The impact of tardive dyskinesia (TD) goes far beyond involuntary movements1,2

75% of patients reported that TD severely impacted them socially, physically, and psychologically3

3-year longitudinal registry and study ongoing to assess the impact of TD and real-world treatment patterns and outcomes: learn more. The Phase 4, multicenter, prospective, observational 2-part study is the largest-ever of its kind for TD and will collect information from both patients and physicians.

In a survey of 269 patients, the impact of TD on daily living was substantial—even for patients with self-assessed mild/moderate symptoms4

Psychological/psychiatric factors3

  • Effect on underlying condition
  • Compliance with treatment
  • Development of other psychiatric symptoms (eg, anxiety)
  • Other negative emotions

Social factors2,5

  • Effect on relationships
  • Social isolation
  • Withdrawal

Physical factors2,6,7

  • Speech impairment
  • Difficulty eating
  • Reduced fine motor function
  • Impaired gait/balance

Vocational factors8

  • Inability or reduced ability to perform job duties
  • Challenges with employment
  • Avoidance of people

TD symptoms can disrupt the treatment of your patient’s underlying condition4,8

In the same survey, patients with TD reported that their involuntary movements interfered with adherence to psychiatric treatment4:


Skipped doses of antipsychotic medication or took less than doctor instructed


Stopped taking antipsychotic medication altogether


Stopped going to the doctor to treat their underlying condition


Advised someone else not to take an antipsychotic medication

Patient characteristics in the TD Impact Study
  • Survey included patients with major depressive disorder, schizophrenia or schizoaffective disorder, and bipolar disorder4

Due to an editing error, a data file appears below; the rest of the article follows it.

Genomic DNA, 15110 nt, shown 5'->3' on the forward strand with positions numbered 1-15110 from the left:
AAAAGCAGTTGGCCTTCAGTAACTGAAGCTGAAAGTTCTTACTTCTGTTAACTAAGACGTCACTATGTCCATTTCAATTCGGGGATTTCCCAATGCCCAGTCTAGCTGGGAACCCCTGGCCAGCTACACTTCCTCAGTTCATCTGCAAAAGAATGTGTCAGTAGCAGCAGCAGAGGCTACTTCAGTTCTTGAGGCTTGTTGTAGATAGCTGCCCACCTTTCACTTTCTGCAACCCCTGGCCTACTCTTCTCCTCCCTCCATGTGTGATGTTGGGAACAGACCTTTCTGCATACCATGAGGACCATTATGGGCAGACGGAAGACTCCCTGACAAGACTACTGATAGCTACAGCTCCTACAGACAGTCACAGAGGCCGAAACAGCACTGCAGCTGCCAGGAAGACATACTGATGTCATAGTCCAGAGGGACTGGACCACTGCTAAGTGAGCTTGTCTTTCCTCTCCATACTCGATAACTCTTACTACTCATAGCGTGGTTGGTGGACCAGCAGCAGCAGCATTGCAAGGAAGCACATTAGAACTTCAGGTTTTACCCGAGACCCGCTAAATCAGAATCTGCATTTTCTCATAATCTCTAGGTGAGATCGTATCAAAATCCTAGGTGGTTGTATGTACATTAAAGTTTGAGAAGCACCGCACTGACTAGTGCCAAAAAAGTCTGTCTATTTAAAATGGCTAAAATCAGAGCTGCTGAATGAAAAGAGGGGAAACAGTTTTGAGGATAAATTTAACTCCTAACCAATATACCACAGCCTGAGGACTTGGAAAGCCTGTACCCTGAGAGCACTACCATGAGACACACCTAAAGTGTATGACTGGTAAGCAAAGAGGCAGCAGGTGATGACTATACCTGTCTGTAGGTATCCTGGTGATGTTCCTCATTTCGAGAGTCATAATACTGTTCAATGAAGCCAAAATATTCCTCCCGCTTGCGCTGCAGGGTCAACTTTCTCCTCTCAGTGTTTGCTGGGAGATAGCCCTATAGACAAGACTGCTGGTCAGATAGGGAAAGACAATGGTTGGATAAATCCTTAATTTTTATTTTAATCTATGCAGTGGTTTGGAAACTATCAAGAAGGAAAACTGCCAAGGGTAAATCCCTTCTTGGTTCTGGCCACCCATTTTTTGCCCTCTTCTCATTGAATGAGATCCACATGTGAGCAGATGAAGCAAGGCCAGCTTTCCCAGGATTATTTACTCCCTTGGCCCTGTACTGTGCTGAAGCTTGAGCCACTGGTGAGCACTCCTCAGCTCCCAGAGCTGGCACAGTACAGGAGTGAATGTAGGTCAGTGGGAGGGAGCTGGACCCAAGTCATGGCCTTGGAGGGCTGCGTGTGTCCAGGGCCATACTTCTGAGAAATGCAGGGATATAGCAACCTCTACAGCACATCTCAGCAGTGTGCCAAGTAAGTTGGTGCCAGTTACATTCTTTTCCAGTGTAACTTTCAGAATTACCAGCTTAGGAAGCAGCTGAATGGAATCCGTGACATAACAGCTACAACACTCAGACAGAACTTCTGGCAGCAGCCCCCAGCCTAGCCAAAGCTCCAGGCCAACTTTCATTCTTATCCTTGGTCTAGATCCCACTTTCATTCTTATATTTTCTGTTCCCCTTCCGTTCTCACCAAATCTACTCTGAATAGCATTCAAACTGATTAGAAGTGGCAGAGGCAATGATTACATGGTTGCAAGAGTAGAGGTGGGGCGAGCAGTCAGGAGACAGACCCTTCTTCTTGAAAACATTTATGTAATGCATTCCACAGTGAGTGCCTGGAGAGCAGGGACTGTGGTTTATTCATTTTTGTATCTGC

• Patients’ TD symptoms ranged from mild to very severe4
  • Patient population spanned a diverse range of races/ethnicities4

No clinical trials have been conducted to demonstrate that treating TD affects the outcomes on this page.

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Watch Amber Hoberg, PMHNP-BC, discuss the importance of assessing and managing TD

REFERENCES: 1. Cloud LJ, Zutshi D, Factor SA. Tardive dyskinesia: therapeutic options for an increasingly common disorder. Neurotherapeutics. 2014;11(1):166-176. 2. Yassa R. Functional impairment in tardive dyskinesia: medical and psychosocial dimensions. Acta Psychiatr Scand. 1989;80(1):64-67. 3. Data on file. Parsippany, NJ: Teva Neuroscience, Inc. 4. Jain R, Ayyagari R, King S, Edwards GG, Wilhelm A, Leo S. Impact of tardive dyskinesia on physical, psychological, and social aspects of patient lives: a survey of patients and caregivers in the United States. Presented at: Psych Congress 2021; October 29–November 1, 2021; San Antonio, TX. 5. Ascher-Svanum H, Zhu B, Faries D, Peng X, Kinon BJ, Tohen M. Tardive dyskinesia and the 3-year course of schizophrenia: results from a large, prospective, naturalistic study. J Clin Psychiatry. 2008;69(10):1580-1588. 6. Strassnig M, Rosenfeld A, Harvey PD. Tardive dyskinesia: motor system impairments, cognition and everyday functioning. CNS Spectr. 2018;23(6):370-377. 7. Waln O, Jankovic J. An update on tardive dyskinesia: from phenomenology to treatment. Tremor Other Hyperkinet Mov (N Y). 2013;3:tre-03-161-4138-1. doi:10.7916/D88P5Z71 8. Jackson R, Brams MN, Citrome L, et al. Assessment of the impact of tardive dyskinesia in clinical practice: consensus panel recommendations. Neuropsychiatr Dis Treat. 2021;17:1589-1597.